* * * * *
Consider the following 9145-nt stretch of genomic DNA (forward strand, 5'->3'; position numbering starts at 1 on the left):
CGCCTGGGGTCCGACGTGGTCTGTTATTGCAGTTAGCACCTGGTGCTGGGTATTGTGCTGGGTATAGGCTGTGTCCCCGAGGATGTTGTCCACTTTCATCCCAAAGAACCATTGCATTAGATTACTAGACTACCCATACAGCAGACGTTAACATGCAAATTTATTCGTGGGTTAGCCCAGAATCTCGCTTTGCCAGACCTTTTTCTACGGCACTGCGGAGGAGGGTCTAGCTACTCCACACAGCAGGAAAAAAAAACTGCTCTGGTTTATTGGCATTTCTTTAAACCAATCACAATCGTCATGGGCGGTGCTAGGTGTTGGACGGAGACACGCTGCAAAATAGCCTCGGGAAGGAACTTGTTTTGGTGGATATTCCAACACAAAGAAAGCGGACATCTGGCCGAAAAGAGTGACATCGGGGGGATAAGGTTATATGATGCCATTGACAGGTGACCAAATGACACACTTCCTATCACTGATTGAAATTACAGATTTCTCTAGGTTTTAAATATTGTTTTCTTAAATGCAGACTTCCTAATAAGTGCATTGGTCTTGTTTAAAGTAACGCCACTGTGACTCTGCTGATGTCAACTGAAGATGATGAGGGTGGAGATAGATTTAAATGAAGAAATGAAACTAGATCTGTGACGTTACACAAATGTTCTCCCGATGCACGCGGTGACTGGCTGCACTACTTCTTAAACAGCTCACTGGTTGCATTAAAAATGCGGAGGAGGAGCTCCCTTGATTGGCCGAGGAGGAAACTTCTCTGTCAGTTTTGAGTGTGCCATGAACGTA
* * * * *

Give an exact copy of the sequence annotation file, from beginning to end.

Consider the following 9145-nt stretch of genomic DNA (forward strand, 5'->3'; position numbering starts at 1 on the left):
CGCCTGGGGTCCGACGTGGTCTGTTATTGCAGTTAGCACCTGGTGCTGGGTATTGTGCTGGGTATAGGCTGTGTCCCCGAGGATGTTGTCCACTTTCATCCCAAAGAACCATTGCATTAGATTACTAGACTACCCATACAGCAGACGTTAACATGCAAATTTATTCGTGGGTTAGCCCAGAATCTCGCTTTGCCAGACCTTTTTCTACGGCACTGCGGAGGAGGGTCTAGCTACTCCACACAGCAGGAAAAAAAAACTGCTCTGGTTTATTGGCATTTCTTTAAACCAATCACAATCGTCATGGGCGGTGCTAGGTGTTGGACGGAGACACGCTGCAAAATAGCCTCGGGAAGGAACTTGTTTTGGTGGATATTCCAACACAAAGAAAGCGGACATCTGGCCGAAAAGAGTGACATCGGGGGGATAAGGTTATATGATGCCATTGACAGGTGACCAAATGACACACTTCCTATCACTGATTGAAATTACAGATTTCTCTAGGTTTTAAATATTGTTTTCTTAAATGCAGACTTCCTAATAAGTGCATTGGTCTTGTTTAAAGTAACGCCACTGTGACTCTGCTGATGTCAACTGAAGATGATGAGGGTGGAGATAGATTTAAATGAAGAAATGAAACTAGATCTGTGACGTTACACAAATGTTCTCCCGATGCACGCGGTGACTGGCTGCACTACTTCTTAAACAGCTCACTGGTTGCATTAAAAATGCGGAGGAGGAGCTCCCTTGATTGGCCGAGGAGGAAACTTCTCTGTCAGTTTTGAGTGTGCCATGAACGTA